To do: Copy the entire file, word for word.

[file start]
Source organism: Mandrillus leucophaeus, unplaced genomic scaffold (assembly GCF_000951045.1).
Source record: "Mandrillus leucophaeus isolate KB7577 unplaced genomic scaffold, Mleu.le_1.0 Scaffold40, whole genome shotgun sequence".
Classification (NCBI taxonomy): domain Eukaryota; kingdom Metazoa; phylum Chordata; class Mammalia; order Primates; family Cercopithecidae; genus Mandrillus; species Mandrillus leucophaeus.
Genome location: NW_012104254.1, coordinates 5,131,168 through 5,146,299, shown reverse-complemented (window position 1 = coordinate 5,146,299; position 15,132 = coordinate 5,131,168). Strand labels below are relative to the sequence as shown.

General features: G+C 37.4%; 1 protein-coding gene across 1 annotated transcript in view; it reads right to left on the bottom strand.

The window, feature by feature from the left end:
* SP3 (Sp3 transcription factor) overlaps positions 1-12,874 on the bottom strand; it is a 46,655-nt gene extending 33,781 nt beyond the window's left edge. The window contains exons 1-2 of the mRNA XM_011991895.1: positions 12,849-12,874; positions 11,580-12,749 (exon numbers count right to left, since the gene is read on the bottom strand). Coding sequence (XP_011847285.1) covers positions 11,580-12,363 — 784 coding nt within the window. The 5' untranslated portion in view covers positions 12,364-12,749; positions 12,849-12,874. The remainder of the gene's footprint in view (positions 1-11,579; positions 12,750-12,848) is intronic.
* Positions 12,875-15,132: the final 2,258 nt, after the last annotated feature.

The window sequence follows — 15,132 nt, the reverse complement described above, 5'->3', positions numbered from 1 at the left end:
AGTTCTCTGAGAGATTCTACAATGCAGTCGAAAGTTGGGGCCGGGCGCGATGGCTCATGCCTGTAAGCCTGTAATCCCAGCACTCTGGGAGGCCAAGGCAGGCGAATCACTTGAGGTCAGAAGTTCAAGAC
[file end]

Source organism: Mandrillus leucophaeus, unplaced genomic scaffold (assembly GCF_000951045.1).
Source record: "Mandrillus leucophaeus isolate KB7577 unplaced genomic scaffold, Mleu.le_1.0 Scaffold40, whole genome shotgun sequence".
Classification (NCBI taxonomy): domain Eukaryota; kingdom Metazoa; phylum Chordata; class Mammalia; order Primates; family Cercopithecidae; genus Mandrillus; species Mandrillus leucophaeus.
Genome location: NW_012104254.1, coordinates 5,131,168 through 5,146,299, shown reverse-complemented (window position 1 = coordinate 5,146,299; position 15,132 = coordinate 5,131,168). Strand labels below are relative to the sequence as shown.

General features: G+C 37.4%; 1 protein-coding gene across 1 annotated transcript in view; it reads right to left on the bottom strand.

The window, feature by feature from the left end:
* SP3 (Sp3 transcription factor) overlaps positions 1-12,874 on the bottom strand; it is a 46,655-nt gene extending 33,781 nt beyond the window's left edge. The window contains exons 1-2 of the mRNA XM_011991895.1: positions 12,849-12,874; positions 11,580-12,749 (exon numbers count right to left, since the gene is read on the bottom strand). Coding sequence (XP_011847285.1) covers positions 11,580-12,363 — 784 coding nt within the window. The 5' untranslated portion in view covers positions 12,364-12,749; positions 12,849-12,874. The remainder of the gene's footprint in view (positions 1-11,579; positions 12,750-12,848) is intronic.
* Positions 12,875-15,132: the final 2,258 nt, after the last annotated feature.

The window sequence follows — 15,132 nt, the reverse complement described above, 5'->3', positions numbered from 1 at the left end:
AGTTCTCTGAGAGATTCTACAATGCAGTCGAAAGTTGGGGCCGGGCGCGATGGCTCATGCCTGTAAGCCTGTAATCCCAGCACTCTGGGAGGCCAAGGCAGGCGAATCACTTGAGGTCAGAAGTTCAAGAC